Vinod Vaish, the then chairman of the Telecom Commission made a very bold decision to promote younger talent from within the organization to take up a leadership role and promoted the older leaders to a role in licensing rather than in managing the operations of BSNL. The efficiency of the company has since improved, however, the performance level is nowhere near the private players.
What’s Wrong with Them?
The biggest problem with these PSUs, especially BSNL, is they remain heavily unionized and are comparatively slow in decision making and its implementation, which largely acts at the instances of unions without bothering about outcome.
Management has been reactive to the schemes of private telecom players. Though it offers services at lowest tariffs, the private players continue to notch up better numbers in all areas, year after year.
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BSNL provides fixedline, mobile, broadband and internet services in 20 circles other than Delhi and Mumbai, which is covered by MTNL. BSNL and MTNL are both in the red with the former registering a net loss of `8,851 crore during 2011-12. MTNL registered losses of `4,018 crore in 2011-12 on revenues of `3,400 crore.
“The problems with MTNL and BSNL aggravated after 3G auctions in 2010, as they had to pay `28,000 crore as spectrum charges to the government for 3G airwaves and Broadband Wireless Access,” says a DoT official on the condition of anonymity.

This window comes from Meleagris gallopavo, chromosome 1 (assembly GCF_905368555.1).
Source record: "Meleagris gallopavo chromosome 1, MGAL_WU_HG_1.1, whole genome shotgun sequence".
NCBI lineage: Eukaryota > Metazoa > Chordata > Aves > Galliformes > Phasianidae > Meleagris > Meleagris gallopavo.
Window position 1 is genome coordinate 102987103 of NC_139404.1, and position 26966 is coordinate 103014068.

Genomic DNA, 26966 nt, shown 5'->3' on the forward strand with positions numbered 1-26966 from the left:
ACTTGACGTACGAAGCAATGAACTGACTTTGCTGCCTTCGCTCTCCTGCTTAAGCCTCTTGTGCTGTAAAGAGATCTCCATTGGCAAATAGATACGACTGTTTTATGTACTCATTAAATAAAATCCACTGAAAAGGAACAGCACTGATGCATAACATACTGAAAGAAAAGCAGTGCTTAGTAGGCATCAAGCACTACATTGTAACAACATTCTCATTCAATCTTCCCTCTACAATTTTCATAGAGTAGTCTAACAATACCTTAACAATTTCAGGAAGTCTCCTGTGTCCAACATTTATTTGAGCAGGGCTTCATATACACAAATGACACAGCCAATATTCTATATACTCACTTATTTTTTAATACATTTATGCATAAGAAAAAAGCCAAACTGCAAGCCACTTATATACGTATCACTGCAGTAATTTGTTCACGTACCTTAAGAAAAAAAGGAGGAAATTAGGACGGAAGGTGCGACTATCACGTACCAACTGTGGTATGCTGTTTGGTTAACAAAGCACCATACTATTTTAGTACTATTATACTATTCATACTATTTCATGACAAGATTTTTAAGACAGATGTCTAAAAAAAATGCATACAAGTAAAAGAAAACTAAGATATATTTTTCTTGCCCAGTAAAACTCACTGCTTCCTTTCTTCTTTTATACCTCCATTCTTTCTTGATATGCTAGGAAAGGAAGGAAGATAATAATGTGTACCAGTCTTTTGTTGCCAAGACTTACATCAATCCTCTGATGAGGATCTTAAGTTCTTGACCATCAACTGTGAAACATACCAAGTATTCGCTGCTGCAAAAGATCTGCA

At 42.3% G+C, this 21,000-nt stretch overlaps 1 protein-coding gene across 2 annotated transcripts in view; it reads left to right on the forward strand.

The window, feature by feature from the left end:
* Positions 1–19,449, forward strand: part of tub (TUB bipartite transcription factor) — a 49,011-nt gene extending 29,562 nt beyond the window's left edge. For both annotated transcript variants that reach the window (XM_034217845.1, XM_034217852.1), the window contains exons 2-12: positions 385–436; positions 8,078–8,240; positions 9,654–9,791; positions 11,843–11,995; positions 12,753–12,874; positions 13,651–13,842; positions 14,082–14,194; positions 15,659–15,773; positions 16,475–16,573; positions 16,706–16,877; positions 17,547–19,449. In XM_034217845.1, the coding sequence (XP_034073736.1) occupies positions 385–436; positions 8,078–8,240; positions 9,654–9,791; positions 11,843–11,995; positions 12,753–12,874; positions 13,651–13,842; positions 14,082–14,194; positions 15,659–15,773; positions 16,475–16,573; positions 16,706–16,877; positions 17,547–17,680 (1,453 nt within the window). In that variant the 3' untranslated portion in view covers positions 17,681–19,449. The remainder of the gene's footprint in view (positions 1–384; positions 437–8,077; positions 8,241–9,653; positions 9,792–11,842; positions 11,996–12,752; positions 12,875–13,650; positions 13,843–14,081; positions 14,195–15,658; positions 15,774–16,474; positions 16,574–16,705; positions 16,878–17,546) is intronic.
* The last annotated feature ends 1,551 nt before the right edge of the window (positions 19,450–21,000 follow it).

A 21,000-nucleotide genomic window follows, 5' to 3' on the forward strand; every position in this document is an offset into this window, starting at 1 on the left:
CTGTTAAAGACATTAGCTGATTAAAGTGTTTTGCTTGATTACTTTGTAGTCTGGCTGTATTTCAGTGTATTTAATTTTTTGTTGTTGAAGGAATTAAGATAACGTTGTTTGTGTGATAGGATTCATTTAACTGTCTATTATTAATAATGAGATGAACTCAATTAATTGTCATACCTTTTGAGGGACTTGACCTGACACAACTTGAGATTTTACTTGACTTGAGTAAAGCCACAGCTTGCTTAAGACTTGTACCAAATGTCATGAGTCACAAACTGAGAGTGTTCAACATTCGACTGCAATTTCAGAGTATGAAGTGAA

The other reason why these companies are not being able to compete against the private telecom firms is an issue of legacy as they earlier provided only landline services and that had led to a lot of staff on their rolls.
And it’s not just the revenue or profit of the company going down, its cash reserves are also on a consistent decline. BSNL’s cash reserves have dwindled to `2,500 crore in 2010-11 from a hefty `30,000 crore two years back. “As per the audited books of account, cash reserve of BSNL has gone down from `30,343 crore as on March 31, 2010 to `2,500 crore on March 31, 2011,” the telecom minister, Kapil Sibal had told Lok Sabha in a written reply few months back.
What it means is the firm’s cash reserve would go dry in the 2012-13 fiscal period unless it makes some drastic improvement in its business, the chances of which look bleak at this scenario, considering the way the state-run firm still functions.
Procurement and the revised wage bill also made it dip into reserves. Depleting cash reserves also mean that its revenue from other income has also gone down by 80%. “The company is in a critical condition. As and when its cash reserves run dry the government would have to provide a bailout package by injecting at least `600 crore on a monthly basis to keep it afloat,” the DoT official said.